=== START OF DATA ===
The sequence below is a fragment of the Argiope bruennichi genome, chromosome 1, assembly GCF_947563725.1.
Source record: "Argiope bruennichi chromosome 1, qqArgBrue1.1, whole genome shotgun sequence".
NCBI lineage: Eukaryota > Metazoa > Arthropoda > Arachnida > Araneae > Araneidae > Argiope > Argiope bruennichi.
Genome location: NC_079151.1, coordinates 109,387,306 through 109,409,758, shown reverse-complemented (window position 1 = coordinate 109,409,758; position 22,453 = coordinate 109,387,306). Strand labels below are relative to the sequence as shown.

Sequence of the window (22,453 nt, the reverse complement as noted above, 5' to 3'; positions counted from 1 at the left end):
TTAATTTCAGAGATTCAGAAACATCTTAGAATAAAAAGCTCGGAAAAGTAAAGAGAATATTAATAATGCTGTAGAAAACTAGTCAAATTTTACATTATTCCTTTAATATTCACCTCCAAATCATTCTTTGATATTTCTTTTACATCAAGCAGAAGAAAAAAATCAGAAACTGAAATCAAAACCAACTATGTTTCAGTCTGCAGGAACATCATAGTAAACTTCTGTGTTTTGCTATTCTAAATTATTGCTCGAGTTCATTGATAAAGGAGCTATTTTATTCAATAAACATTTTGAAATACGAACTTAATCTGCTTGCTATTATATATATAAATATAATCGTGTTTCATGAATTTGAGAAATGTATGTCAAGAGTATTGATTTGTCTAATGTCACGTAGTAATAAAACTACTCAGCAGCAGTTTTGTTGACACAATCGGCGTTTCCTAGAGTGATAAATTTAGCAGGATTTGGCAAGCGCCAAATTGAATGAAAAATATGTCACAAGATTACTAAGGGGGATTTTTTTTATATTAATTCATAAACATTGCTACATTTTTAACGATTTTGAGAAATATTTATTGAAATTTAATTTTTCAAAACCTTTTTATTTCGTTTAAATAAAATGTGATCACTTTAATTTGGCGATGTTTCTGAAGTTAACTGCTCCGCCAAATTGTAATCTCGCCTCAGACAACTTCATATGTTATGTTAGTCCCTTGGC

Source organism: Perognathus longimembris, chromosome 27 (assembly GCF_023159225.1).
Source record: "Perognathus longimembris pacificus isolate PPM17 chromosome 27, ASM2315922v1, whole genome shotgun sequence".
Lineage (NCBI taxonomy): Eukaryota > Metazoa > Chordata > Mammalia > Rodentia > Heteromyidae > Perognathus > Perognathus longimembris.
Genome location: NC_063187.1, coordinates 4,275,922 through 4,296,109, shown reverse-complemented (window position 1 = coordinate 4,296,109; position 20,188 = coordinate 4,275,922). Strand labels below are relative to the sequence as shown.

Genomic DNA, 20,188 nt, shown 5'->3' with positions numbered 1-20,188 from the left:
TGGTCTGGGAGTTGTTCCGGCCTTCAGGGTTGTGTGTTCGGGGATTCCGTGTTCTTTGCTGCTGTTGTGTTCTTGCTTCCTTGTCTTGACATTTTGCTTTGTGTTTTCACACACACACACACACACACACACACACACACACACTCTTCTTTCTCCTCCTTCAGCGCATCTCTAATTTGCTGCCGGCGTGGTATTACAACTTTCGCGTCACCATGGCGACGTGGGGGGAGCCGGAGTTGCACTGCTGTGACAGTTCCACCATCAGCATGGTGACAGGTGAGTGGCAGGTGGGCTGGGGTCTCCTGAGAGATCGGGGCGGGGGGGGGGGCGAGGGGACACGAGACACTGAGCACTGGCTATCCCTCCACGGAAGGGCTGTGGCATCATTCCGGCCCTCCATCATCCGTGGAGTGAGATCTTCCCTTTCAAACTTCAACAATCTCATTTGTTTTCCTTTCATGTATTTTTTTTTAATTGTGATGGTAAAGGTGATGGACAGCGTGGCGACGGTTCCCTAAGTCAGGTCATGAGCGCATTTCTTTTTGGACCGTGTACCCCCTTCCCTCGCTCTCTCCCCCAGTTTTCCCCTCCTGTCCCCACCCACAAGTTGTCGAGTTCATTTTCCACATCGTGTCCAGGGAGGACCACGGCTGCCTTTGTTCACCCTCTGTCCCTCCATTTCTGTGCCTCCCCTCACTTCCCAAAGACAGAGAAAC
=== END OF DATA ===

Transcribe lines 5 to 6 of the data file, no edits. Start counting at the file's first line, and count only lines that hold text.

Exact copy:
Sequence of the window (22,453 nt, the reverse complement as noted above, 5' to 3'; positions counted from 1 at the left end):
TTAATTTCAGAGATTCAGAAACATCTTAGAATAAAAAGCTCGGAAAAGTAAAGAGAATATTAATAATGCTGTAGAAAACTAGTCAAATTTTACATTATTCCTTTAATATTCACCTCCAAATCATTCTTTGATATTTCTTTTACATCAAGCAGAAGAAAAAAATCAGAAACTGAAATCAAAACCAACTATGTTTCAGTCTGCAGGAACATCATAGTAAACTTCTGTGTTTTGCTATTCTAAATTATTGCTCGAGTTCATTGATAAAGGAGCTATTTTATTCAATAAACATTTTGAAATACGAACTTAATCTGCTTGCTATTATATATATAAATATAATCGTGTTTCATGAATTTGAGAAATGTATGTCAAGAGTATTGATTTGTCTAATGTCACGTAGTAATAAAACTACTCAGCAGCAGTTTTGTTGACACAATCGGCGTTTCCTAGAGTGATAAATTTAGCAGGATTTGGCAAGCGCCAAATTGAATGAAAAATATGTCACAAGATTACTAAGGGGGATTTTTTTTATATTAATTCATAAACATTGCTACATTTTTAACGATTTTGAGAAATATTTATTGAAATTTAATTTTTCAAAACCTTTTTATTTCGTTTAAATAAAATGTGATCACTTTAATTTGGCGATGTTTCTGAAGTTAACTGCTCCGCCAAATTGTAATCTCGCCTCAGACAACTTCATATGTTATGTTAGTCCCTTGGC